Monica Wright's brilliance, now, comes in a number of different ways.
The Lynx guard can blow past opponents like always, pulling up for a midrange jumper. But lately she is excelling just the same when finishing around the basket or shooting a three-pointer.
Her shooting efficiency has risen from 37.9 percent last year to 48.8 percent this season, helping her challenge for WNBA Sixth Woman of the Year.
But shine really comes in the polishing, which has quickly become one of Wright's favorite aspects of her game. A half-hour or so before practice or before any game -- home or away -- she and teammate Erin Thorn will hit the gym early, shooting, laughing and talking about their days, hearing only the steady pounding of a single ball and their own four feet.
"It's the quiet before the storm," Wright said of the early shooting session, where she resets her mind and focus on a new game.
The new ritual started on the first day of training camp this season -- the first time she and Thorn, whom Wright played against overseas, stepped into a gym together as teammates. At the end of 2011, coach Cheryl Reeve had challenged Wright, whose minutes had dropped off significantly from the previous season, to expand her game and adjust her driving approach.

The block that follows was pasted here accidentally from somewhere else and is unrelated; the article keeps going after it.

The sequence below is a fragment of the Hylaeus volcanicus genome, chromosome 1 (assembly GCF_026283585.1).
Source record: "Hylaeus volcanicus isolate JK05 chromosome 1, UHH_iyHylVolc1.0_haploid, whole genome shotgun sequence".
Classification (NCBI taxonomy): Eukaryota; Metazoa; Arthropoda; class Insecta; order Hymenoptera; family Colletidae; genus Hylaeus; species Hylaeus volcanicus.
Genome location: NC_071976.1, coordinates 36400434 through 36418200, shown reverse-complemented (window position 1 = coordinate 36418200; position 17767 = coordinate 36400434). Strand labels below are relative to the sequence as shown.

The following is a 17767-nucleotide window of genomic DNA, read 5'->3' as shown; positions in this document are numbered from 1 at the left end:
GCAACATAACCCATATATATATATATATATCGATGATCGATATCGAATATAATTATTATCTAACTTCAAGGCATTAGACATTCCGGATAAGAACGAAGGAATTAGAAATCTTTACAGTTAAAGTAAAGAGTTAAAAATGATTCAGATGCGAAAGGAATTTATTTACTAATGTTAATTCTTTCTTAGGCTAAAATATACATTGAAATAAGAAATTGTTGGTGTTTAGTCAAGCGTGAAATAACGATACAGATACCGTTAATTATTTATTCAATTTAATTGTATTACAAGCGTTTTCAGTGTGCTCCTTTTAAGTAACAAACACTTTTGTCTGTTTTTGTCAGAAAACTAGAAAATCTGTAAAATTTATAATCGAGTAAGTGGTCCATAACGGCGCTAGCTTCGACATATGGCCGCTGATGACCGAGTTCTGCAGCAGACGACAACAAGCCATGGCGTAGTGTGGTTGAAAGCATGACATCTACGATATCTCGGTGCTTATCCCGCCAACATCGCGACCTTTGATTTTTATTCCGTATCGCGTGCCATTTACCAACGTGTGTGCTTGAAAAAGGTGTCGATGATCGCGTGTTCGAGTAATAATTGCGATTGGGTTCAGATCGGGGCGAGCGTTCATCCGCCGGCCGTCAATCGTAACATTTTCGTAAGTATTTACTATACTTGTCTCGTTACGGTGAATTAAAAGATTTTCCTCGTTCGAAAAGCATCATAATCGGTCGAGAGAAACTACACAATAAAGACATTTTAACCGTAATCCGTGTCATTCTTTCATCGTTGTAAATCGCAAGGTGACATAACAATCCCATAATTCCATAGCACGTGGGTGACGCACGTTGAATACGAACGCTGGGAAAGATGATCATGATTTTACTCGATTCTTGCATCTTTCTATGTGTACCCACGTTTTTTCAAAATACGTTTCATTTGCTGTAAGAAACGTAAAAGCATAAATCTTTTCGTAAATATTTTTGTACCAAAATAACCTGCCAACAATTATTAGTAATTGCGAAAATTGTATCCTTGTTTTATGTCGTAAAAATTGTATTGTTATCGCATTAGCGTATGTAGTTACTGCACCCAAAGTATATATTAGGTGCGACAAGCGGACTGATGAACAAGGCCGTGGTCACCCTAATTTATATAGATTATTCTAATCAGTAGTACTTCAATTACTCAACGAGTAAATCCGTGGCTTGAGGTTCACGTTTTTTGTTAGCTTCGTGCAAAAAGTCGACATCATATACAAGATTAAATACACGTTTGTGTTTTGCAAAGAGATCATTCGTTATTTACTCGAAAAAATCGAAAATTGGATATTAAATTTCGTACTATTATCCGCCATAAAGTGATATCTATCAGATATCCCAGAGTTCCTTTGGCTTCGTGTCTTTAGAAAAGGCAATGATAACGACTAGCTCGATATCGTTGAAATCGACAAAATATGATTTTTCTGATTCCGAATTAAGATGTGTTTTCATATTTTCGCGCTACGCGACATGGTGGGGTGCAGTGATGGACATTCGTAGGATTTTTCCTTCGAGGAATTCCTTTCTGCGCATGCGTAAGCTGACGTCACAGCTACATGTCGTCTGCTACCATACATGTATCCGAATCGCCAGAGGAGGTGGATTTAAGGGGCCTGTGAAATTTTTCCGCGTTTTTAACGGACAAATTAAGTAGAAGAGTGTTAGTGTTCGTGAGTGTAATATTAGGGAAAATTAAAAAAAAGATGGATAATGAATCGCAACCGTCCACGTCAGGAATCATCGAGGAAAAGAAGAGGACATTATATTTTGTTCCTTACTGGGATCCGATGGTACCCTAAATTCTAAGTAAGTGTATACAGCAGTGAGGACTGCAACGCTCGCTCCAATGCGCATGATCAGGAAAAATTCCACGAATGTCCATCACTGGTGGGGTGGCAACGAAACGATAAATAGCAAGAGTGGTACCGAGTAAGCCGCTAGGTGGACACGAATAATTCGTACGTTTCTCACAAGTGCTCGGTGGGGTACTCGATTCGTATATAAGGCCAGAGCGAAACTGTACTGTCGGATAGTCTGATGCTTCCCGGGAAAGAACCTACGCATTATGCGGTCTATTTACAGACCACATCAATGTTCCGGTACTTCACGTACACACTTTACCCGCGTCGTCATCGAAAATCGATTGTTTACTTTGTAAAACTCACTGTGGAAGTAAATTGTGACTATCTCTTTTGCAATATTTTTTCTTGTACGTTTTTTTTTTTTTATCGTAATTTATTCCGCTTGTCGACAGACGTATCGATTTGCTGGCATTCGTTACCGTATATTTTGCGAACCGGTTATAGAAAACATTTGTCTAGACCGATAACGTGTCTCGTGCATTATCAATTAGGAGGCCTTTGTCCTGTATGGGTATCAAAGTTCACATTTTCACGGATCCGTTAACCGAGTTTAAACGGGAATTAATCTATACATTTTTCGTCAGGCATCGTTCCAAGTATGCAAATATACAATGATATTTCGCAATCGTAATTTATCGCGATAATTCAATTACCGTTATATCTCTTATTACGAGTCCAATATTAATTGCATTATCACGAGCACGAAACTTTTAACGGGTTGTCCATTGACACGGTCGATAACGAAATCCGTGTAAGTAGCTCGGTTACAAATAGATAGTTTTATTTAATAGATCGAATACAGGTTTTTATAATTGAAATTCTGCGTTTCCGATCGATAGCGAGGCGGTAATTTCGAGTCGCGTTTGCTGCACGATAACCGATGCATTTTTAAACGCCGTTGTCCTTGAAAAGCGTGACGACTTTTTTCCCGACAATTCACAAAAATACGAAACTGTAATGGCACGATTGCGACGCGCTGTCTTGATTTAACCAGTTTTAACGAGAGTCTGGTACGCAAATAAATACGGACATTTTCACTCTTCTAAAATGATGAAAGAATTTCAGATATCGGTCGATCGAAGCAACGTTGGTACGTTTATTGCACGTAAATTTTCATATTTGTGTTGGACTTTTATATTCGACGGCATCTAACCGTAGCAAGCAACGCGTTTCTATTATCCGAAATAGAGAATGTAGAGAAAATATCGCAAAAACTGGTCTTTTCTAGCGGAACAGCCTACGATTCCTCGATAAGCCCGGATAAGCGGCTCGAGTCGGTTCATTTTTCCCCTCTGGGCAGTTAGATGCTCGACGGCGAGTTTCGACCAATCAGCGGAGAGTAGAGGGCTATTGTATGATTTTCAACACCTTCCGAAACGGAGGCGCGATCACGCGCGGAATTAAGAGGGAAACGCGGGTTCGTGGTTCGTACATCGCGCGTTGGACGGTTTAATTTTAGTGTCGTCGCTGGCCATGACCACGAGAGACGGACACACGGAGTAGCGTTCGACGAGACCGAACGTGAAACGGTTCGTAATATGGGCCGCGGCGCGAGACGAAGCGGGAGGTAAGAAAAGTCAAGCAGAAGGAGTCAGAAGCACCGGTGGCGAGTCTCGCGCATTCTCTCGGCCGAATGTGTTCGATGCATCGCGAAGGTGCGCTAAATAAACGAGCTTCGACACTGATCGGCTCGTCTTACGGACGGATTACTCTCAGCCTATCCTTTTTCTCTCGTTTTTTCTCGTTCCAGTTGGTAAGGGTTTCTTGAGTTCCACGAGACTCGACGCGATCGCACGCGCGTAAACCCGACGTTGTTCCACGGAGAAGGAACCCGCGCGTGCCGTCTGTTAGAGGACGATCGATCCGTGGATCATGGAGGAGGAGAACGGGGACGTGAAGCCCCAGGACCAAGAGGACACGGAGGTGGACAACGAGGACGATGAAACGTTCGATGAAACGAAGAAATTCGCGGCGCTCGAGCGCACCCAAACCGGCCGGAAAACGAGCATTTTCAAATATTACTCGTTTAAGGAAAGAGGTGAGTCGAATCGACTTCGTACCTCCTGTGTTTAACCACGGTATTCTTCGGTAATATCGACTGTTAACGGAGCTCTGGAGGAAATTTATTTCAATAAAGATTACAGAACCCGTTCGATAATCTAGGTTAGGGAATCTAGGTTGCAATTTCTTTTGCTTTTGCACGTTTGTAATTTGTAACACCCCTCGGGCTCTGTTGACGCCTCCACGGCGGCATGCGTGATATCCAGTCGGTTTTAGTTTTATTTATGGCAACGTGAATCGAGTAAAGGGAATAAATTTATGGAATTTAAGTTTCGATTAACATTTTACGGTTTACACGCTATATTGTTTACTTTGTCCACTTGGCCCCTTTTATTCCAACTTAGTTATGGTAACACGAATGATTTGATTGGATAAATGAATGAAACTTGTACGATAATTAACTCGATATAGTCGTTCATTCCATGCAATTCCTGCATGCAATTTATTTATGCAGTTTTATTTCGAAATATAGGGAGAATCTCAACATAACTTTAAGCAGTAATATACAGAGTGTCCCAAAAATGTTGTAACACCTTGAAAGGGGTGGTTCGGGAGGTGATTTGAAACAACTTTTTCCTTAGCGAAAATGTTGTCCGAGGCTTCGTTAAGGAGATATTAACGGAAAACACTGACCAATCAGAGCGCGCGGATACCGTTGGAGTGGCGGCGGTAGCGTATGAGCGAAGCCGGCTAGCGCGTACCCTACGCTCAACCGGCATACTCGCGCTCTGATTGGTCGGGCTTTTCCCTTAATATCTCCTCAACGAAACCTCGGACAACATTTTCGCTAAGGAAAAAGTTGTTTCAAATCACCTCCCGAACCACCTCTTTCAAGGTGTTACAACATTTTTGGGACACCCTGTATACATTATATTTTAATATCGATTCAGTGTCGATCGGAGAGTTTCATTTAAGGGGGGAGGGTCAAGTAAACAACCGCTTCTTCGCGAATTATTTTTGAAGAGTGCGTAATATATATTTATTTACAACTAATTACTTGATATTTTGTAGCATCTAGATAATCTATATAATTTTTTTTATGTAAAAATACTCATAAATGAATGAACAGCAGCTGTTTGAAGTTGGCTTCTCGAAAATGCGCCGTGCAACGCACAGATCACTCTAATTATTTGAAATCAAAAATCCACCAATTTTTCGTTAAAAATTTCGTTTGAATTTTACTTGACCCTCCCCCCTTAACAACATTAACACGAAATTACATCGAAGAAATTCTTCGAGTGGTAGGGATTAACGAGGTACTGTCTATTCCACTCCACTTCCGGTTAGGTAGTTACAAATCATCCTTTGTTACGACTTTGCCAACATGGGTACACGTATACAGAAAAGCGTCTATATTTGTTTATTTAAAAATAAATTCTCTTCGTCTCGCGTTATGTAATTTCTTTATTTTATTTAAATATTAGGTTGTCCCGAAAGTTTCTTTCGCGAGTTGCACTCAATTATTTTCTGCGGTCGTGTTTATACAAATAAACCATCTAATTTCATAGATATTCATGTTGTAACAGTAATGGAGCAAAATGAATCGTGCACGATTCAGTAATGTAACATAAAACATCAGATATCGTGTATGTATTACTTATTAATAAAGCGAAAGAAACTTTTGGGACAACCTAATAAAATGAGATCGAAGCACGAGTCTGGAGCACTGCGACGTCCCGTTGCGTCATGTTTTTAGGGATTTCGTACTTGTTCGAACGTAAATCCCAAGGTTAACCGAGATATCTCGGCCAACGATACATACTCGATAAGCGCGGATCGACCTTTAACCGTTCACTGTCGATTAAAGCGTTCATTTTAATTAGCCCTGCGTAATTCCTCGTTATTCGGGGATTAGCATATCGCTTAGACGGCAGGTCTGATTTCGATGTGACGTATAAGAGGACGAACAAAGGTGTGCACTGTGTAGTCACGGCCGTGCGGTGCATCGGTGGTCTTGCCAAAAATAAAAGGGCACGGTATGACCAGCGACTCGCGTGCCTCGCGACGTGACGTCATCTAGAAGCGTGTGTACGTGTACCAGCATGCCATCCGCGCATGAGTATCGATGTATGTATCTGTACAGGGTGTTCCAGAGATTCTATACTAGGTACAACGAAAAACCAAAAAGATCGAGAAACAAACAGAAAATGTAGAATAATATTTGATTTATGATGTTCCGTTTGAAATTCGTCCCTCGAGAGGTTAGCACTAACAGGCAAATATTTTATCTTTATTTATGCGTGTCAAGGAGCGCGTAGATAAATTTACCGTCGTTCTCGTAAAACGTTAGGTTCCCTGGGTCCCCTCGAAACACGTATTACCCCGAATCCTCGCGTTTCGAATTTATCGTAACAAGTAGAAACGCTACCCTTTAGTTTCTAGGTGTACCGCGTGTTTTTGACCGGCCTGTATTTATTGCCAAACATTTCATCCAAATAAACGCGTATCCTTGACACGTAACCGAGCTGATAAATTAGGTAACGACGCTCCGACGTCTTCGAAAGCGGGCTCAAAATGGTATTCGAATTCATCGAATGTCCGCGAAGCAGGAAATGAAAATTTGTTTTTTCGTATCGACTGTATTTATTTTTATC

Wright was on board immediately, impressing Reeve with the way she embraced the task in the WNBA offseason.
Wright is one of the fastest players in the WNBA. But now, teammate Lindsay Whalen pointed out, Wright has gotten to where she can change directions quickly. Most of all, Reeve said, she knows how to use her speed in bursts for effect, and finish smoothly.
"Slow, slow, slow -- boom, fast -- slow, fast," Reeve said. "She knows it's not just about the speed."
But Wright didn't stop expanding there. On the first day of training camp, she trailed Thorn down to the gym, "shyly," she said, where the veteran was going to shoot alone, as she's always done.
"I was like, 'Maybe I'll just go down and shoot hoops and maybe something will rub off on me,' " Wright said.
Thorn was welcoming that day, and it became a routine.
"With anything, if you have somebody by your side supporting you, it's always easier to have that motivation," Thorn said. "You don't want to be the one that's like, 'I don't want to do it today.' "
On the road, the pair will catch a taxi together to the arena ahead of the team bus, with Thorn acting as a sort of mentor, without ever making Wright feel like she's being taught.
"It's contagious," Wright said, laughing. "She pushes me because she makes every three. She rarely misses, and that helps me because when it's my turn, I want to make my shots and I don't want her to have to rebound. The ball's bouncing all over the place and I'm like, 'She didn't make me move anywhere.' "
But the practice is moving Wright's game to new heights and has helped reestablish her as a critical piece of a very talented team.
"It makes her very dangerous," Thorn said. "She's quick and athletic ... she has a midrange and she can obviously get to the bucket. And now that people have to respect that three-point shot she's developing, they can't just play her for that drive or play her for that pull-up."